Impacts to Larval Fathead Minnows Vary between Preconsumer and Environmental Microplastics


Microplastics are a complex suite of contaminants varying in size, shape, polymer, and associated chemicals and are sometimes referred to as a “multiple stressor.” Still, the majority of studies testing hypotheses about their effects use commercially bought microplastics of a uniform size, shape, and type. We investigated the effects of polyethylene and polypropylene microplastics purchased as preproduction pellets (referred to as “preconsumer”) and a mixture of polyethylene and polypropylene collected from the environment (environmental microplastic). Embryo-stage fathead minnows were exposed to either the physical plastic particles and their leachates or the chemical leachates alone at an environmentally relevant (280 particles/L) or high (2800 particles/L) concentration for 14 d. The effects of microplastics differed by polymer type and presence of environmental contaminants, and effects can be driven by the physical particles and/or the chemical leachates alone. Larvae exposed to preconsumer polyethylene experienced a decrease in survival, length, and weight, whereas preconsumer polypropylene caused an increase in weight. Environmental microplastics caused a more drastic increase in length and weight and almost 6 times more deformities as the preconsumer microplastics. Although preconsumer microplastics caused effects only when organisms were exposed to both the particles and the chemical leachates, the environmental microplastics caused effects when organisms were exposed to the chemical leachates alone, suggesting that the mechanism of effects are context-dependent. The present study provides further support for treating microplastics as a multiple stressor and suggests that testing for effects with pristine microplastics may underestimate the true effects of microplastics in the environment. Environ Toxicol Chem 2021;00:1-12. © 2021 SETAC.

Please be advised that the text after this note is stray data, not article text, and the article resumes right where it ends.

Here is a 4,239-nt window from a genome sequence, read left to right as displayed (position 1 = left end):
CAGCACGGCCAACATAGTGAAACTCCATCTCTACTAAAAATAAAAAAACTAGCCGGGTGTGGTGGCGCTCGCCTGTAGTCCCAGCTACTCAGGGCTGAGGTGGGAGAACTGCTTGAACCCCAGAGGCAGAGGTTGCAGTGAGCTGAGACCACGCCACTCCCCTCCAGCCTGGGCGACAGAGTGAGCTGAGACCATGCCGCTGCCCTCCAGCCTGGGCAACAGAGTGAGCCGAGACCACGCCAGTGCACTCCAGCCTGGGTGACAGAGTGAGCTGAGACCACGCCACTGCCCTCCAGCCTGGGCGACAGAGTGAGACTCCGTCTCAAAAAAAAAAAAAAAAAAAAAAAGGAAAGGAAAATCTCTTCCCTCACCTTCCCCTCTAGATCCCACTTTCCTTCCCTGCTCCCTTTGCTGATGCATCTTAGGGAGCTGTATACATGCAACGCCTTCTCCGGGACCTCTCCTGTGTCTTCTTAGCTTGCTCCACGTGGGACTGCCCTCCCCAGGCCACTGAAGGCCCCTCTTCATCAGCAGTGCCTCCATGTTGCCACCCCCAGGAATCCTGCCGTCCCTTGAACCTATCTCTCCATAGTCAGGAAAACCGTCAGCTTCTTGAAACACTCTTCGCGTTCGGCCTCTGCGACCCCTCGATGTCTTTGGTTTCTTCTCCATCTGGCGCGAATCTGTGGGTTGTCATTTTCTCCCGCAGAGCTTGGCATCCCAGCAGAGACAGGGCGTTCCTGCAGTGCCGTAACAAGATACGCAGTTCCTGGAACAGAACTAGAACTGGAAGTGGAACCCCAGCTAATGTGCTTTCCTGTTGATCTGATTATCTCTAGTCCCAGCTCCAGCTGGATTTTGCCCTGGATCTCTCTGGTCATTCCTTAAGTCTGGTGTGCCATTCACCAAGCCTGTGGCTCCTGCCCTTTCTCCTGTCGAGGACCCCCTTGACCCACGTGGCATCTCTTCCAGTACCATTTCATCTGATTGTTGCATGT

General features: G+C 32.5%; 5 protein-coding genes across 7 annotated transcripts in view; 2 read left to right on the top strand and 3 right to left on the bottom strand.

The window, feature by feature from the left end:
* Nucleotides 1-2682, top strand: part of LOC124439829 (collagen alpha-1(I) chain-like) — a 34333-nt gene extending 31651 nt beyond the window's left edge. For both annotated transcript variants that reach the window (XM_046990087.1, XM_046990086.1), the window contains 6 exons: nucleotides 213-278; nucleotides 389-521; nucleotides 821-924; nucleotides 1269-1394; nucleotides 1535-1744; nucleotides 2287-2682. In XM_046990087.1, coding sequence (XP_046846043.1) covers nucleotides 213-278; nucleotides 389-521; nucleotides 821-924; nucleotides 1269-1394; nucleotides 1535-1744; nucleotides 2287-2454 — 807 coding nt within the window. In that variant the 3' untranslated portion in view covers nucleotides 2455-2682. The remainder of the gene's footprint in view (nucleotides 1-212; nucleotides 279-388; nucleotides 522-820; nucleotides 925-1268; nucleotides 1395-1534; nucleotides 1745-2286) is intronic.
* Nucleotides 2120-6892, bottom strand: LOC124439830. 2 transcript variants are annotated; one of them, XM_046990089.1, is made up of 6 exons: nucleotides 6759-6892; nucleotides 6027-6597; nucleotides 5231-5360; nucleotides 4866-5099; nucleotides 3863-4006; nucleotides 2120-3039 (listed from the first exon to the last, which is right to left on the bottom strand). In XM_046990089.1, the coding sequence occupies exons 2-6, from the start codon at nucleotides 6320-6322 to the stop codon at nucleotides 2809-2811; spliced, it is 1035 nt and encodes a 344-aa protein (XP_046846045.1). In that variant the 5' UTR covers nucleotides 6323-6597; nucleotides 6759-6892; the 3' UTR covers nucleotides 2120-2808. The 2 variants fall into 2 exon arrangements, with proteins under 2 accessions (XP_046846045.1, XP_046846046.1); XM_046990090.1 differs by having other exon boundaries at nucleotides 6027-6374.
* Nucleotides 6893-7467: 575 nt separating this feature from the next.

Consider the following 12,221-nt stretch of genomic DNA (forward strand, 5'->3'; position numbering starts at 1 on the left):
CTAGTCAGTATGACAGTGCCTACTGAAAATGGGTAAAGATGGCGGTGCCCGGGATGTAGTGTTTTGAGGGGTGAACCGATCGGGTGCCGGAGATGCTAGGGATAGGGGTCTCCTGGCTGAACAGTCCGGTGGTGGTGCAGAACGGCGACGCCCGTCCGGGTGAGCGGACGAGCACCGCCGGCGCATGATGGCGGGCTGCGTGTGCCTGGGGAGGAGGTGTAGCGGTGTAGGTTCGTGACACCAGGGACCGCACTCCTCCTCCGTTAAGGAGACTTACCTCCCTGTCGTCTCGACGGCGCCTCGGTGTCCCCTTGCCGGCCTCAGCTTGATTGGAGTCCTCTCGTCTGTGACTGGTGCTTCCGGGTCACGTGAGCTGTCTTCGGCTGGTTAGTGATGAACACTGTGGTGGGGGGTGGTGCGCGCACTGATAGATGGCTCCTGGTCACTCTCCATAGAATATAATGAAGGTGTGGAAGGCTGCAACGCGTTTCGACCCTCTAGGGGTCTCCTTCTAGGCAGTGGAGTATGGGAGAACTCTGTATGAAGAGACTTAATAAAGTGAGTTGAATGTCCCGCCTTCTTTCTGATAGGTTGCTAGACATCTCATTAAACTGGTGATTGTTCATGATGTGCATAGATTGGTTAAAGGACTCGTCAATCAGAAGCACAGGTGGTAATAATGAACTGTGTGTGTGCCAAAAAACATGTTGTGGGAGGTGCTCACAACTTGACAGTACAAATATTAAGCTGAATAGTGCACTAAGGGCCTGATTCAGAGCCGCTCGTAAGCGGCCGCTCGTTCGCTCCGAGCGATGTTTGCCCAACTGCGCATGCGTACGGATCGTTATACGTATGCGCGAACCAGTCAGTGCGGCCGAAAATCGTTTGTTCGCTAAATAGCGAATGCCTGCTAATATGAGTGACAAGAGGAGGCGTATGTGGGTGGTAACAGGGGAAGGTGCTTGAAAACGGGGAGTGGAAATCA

Authors: Kennedy Bucci, Jacqueline Bikker, Kathleen Stevack, Trudy Watson-Leung, Chelsea Rochman
; Full Source: Environmental toxicology and chemistry 2021 Apr 20. doi: 10.1002/etc.5036.